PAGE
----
A further example is the Governing Category Parameter within the binding principles. The domain within which elements such as "him" or "himself" can be bound to Noun Phrases varies from one language to another; five settings are needed to cover variation between languages. Cook (1990) tested comprehension of English sentences with different binding domains on subjects with three L1s with different parameter settings - Romance languages, Japanese, and Norwegian. The error rates and timings of the groups were not significantly different except in two sentence types; the Japanese had the highest rate overall, the Norwegians the lowest; speakers from all backgrounds, including natives, show a similar order of difficulty, as has already been seen. The effects of L1 setting are not prominent; the overall high error rate for the Japanese and lower error rate for the Romance speakers might be attributed to their setting. Yet the overall similarities in difficulty order for all groups show no effects of setting. An experiment with a similar design is reported in Finer and Broselow (1985) with Korean learners of English. Finer and Broselow conclude that the learners have in a sense 'split the difference' between English and Korean, ending up with an intermediary setting between English and Korean rather than the setting for English or that for Korean. The L1 setting is a starting point for the learner who gradually moves to the L2. As Finer and Broselow (1985) point out, this demonstrates that L2 grammars can be described in principles and parameters terms, i.e. that the learners' grammars are within the possible parameter settings and consequently that the L1 setting is important to L2 learning.
A third area is the head-direction parameter which captures a further broad division between languages over where they locate subordinate clauses within the structure of the sentence. In English, subordinate clauses such as relative clauses typically occur after main clauses (postposed), as in "I liked the meal he cooked", while the order in Japanese is the reverse (preposed), as in "Gohan-o tabete-iru ko-ga naite-imasu" Rice-obj. eating is child-subj. crying is (the child who is eating rice is crying). In itself this difference between English and Japanese may account for the problems that Japanese speakers had with relative clauses in English which we saw earlier. But it also has consequences for the direction of 'anaphora' in the sentence; English has forward anaphora relating "John" and "he" from left to right in:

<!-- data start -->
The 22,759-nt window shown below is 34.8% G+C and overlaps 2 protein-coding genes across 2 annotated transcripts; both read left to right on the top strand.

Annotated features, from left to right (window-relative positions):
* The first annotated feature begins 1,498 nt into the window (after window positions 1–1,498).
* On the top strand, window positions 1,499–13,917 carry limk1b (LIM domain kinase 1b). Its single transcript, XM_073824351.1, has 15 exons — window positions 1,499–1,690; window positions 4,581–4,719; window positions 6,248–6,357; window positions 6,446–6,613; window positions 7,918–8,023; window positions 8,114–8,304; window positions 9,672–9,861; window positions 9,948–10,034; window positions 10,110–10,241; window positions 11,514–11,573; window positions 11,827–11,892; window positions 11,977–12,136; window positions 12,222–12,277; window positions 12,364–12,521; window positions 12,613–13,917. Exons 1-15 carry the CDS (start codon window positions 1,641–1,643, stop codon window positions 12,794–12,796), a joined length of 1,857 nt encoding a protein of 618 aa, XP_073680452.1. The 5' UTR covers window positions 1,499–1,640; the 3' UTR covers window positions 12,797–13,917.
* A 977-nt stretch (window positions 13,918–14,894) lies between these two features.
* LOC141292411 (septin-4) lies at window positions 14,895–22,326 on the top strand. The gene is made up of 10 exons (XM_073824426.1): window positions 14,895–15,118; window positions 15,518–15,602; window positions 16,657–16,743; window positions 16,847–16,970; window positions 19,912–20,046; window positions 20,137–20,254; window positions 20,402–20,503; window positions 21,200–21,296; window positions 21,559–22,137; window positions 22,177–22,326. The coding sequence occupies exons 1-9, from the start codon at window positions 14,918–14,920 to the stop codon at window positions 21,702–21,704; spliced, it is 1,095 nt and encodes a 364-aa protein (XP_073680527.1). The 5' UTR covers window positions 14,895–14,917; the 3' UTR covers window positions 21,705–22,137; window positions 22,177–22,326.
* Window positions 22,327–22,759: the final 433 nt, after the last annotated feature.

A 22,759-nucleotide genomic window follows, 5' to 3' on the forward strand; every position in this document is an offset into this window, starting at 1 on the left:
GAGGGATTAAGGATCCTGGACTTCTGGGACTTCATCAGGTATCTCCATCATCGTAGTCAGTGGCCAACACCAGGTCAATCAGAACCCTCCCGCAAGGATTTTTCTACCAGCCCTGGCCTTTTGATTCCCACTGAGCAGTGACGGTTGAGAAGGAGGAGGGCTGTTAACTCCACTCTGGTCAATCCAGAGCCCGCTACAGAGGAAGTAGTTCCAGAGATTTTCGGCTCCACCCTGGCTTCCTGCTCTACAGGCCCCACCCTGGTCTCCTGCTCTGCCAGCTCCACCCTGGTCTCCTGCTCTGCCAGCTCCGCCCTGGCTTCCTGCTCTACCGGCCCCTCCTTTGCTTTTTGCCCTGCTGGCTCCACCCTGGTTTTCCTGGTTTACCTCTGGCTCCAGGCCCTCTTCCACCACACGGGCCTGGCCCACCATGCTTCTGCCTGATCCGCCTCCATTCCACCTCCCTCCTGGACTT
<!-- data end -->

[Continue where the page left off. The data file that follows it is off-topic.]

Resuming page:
"John locked the door when he left"
and backward anaphora relating "Kate" and "she" from right to left in:
"When she left, Kate locked the door".
But English speakers find it harder to process sentences in which there is a relationship between a Noun and a missing anaphoric item to the left:
"Helen and George escaped"
[Helen 0 and George escaped] i.e. "Helen (escaped) and George
rather than to a missing element to the right:
"Jane lost her temper and left."
[Jane lost her temper and 0 left] i.e. "Jane lost her temper and
Japanese speakers are the opposite.
Flynn (1987) reported an extensive investigation of L2 learning within this framework. Learning an L2 with the same setting for the head-direction parameter should be easier than learning an L2 with a different setting. She took 51 adult learners of English, whose L1 was Spanish, like English a postposed language, and 53 whose L1 was Japanese, a preposed language; the learners were divided into three groups by the Michigan Placement Test. Spanish speakers had higher scores than Japanese learners on sentences both with and without anaphora, were far better at both forward and backward anaphora, and found forward and backward anaphors different in difficulty; while Japanese did not. It was not that the Japanese were worse at English, for this difference held, level for level, across the groups; the Advanced Spanish learners for example had 57% correct for no anaphor sentences, the Japanese 24%. The setting for the head-direction parameter of the L1 affected the difficulty of both sentence types for L2 learners, making them comparatively easy for Spanish-speaking learners. Though this research has been fiercely criticised (e.g. Bley-Vroman & Chaudron, 1990), and its connection with the type of principles and parameters model described here is far from straightforward, nevertheless it suggests that L1 values of parameters are initially used in L2 grammars.